Although Chomsky has recycled the moth-eaten “lesser-evil” strategy for years (in particular beginning with the 2004 presidential race between Democrat John Kerry and Republican George W. Bush), his arguments have found perhaps their most pathetic expression in an article published on June 15 this year, “An Eight Point Brief for LEV (Lesser Evil Voting).”
(In an indication of the hostility that the article has provoked, and Chomsky’s indifference to the popular hatred of the two-party system, it is prefaced with a note stating, “Professor Chomsky requests that he not be contacted with responses to this piece.”)
Juggling phrases like “ethical/moral principles” and “cost/benefit strategic accounting,” Chomsky and his coauthor, John Halle, employ a sophistic argument in an effort to blackmail workers and youth into voting for the Democratic Party.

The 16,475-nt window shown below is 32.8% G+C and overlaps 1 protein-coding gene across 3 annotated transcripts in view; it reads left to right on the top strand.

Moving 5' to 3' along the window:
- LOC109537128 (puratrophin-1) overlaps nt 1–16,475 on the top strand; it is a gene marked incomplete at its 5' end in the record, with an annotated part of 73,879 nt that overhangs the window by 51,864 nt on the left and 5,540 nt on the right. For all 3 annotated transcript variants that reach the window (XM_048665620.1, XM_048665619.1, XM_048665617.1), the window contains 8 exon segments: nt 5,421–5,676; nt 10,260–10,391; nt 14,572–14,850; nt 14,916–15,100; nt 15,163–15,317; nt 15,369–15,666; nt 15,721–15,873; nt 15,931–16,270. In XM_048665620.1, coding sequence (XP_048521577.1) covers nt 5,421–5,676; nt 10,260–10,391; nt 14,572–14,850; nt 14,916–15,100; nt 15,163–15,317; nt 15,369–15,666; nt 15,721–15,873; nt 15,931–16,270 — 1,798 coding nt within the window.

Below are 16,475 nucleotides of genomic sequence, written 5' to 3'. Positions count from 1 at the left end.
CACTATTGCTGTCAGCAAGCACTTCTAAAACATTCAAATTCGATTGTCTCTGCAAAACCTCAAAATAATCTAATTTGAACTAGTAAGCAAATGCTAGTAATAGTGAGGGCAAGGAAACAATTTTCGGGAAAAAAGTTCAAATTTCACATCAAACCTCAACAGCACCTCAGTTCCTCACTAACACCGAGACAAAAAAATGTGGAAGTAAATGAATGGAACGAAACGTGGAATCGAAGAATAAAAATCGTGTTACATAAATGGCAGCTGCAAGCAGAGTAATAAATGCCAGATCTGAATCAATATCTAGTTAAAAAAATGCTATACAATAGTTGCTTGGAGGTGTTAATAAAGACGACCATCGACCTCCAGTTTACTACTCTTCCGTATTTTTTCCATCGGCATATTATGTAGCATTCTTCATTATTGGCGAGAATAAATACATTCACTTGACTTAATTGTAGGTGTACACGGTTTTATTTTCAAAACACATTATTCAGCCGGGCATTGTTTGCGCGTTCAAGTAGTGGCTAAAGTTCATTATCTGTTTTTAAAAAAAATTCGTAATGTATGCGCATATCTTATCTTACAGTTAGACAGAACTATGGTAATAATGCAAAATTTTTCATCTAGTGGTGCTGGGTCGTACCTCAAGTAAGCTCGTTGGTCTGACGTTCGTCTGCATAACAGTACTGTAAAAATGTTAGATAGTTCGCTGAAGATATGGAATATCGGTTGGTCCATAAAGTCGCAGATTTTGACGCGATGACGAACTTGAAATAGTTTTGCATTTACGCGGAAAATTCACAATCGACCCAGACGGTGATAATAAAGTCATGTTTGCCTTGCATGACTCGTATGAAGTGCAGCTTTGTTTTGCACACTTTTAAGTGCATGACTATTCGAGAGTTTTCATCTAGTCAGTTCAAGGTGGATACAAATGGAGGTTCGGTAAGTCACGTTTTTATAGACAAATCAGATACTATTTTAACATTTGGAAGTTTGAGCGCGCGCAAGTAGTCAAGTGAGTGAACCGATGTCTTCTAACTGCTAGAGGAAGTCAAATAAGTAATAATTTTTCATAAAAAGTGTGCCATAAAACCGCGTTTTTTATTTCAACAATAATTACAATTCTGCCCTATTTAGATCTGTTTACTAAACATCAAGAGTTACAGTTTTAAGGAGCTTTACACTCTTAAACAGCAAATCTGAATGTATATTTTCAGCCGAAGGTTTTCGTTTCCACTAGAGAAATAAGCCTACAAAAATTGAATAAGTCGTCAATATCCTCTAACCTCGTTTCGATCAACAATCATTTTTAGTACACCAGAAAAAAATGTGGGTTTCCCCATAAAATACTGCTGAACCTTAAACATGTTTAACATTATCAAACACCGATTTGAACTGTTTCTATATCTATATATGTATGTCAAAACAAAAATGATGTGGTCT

Those who would vote for alternatives to the “major party candidates who fail to reflect our values” or “the corrupt system designed to limit choices to those acceptable to corporate elites” are essentially supporting Trump, they assert. The “exclusive consequence of the act of voting in 2016 will be (if in a contested ‘swing state’) to marginally increase or decrease the chance of one of the major party candidates winning.”
Referring to a number of right-wing proposals by Trump (and saying absolutely nothing about the record and policies of Clinton), they draw the conclusion, “The suffering which these and other similarly extremist policies and attitudes [of Trump] will impose on marginalized and already oppressed populations has a high probability of being significantly greater than that which will result from a Clinton presidency.”